Bisphenol-A treatment during pregnancy in mice: a new window of susceptibility for the development of diabetes in mothers later in life.

PMID 25830705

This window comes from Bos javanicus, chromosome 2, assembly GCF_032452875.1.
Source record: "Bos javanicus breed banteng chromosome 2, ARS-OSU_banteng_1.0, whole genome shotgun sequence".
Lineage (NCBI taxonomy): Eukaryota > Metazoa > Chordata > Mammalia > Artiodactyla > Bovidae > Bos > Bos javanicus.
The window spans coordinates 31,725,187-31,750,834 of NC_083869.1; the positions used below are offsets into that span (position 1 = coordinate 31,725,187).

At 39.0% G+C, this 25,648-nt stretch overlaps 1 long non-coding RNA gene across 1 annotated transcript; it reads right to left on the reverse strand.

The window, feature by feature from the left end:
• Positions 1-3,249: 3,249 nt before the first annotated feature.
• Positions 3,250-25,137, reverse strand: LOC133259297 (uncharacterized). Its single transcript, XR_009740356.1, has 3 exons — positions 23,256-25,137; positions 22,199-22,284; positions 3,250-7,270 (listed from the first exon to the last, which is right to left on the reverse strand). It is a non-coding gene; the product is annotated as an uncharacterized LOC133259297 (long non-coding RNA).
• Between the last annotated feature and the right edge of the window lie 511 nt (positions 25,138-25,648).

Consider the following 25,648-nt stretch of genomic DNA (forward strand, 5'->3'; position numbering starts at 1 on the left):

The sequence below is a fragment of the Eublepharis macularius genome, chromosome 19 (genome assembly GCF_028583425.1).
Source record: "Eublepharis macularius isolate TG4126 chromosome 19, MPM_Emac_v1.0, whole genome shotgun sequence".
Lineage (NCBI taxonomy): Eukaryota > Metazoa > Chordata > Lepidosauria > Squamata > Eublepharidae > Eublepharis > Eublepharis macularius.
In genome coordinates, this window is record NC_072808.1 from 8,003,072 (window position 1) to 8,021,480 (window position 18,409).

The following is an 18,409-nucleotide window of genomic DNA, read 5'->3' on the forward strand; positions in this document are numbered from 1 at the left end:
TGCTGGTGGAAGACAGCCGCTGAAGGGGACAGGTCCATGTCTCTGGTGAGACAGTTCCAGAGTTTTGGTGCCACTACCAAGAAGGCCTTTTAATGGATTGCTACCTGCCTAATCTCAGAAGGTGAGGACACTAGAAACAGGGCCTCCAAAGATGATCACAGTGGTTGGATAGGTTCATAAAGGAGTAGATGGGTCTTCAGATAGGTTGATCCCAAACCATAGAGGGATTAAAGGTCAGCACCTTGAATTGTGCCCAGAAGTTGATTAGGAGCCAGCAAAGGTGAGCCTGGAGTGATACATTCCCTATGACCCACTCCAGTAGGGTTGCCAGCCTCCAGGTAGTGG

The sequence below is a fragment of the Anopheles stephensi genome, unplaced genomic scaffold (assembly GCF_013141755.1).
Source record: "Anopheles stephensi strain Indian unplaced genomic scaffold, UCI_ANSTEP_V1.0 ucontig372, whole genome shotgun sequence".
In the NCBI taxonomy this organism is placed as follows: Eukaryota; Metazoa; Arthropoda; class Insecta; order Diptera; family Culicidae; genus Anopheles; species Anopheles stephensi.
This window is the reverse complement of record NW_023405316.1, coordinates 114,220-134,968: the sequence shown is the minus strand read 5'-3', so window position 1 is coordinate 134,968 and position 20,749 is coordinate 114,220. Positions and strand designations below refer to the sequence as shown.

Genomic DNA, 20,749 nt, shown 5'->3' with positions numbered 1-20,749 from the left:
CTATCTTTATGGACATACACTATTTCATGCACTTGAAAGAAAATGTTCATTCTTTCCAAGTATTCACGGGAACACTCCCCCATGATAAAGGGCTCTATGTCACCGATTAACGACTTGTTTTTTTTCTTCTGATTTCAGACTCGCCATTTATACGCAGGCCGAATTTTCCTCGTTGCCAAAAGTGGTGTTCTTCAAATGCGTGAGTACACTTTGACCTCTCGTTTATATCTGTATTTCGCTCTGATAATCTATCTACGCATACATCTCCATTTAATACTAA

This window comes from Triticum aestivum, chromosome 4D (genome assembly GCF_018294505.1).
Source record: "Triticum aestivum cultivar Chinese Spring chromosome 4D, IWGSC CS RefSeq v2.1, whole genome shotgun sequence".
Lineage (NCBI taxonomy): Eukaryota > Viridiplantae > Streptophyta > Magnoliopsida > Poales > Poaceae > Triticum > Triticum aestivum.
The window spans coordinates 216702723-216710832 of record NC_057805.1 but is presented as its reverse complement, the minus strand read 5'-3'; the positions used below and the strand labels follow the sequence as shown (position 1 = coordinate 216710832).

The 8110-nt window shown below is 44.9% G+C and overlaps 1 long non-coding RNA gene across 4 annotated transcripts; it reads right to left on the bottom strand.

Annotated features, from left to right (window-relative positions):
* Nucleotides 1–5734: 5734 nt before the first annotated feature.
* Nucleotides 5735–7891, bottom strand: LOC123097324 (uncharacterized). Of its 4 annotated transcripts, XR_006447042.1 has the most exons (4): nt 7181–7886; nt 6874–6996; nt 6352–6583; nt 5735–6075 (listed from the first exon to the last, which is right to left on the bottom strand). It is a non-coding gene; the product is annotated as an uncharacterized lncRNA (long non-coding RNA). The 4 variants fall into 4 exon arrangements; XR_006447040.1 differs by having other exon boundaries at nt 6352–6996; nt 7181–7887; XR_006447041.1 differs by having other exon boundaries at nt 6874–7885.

Evidence now exists supporting the hypothesis that endocrine-disrupting chemicals (EDCs) can harmfully impact glucose metabolism. Thus, EDCs are beginning to be considered important contributors to the increased incidence of diabetes, obesity, or both. The possible effect of exposure to EDCs during pregnancy on glucose homeostasis in mothers later in life is presently unknown. Here we show that several months after delivery, mothers treated with the widespread EDC bisphenol-A (BPA) during gestation, at environmentally relevant doses, exhibit profound glucose intolerance and altered insulin sensitivity as well as increased body weight. These mice presented a decreased insulin secretion both in vivo and in vitro together with reduced pancreatic β-cell mass. The proliferation capacity was decreased in association with a diminished expression of the cell cycle activators: cyclin D2 and cyclin-dependent kinase-4. In addition, the rate of β-cells apoptosis was increased as well as the expression of the cell cycle inhibitors p16 and p53. Conversely, no effects on glucose metabolism or insulin sensitivity were observed when female nonpregnant mice were treated with BPA at the same doses. Taken together, these findings reveal that BPA exposure during gestation has harmful long-term implications in glucose metabolism for the mother. This finding highlights a new window of susceptibility for EDC exposure that may be important for the development of type 2 diabetes.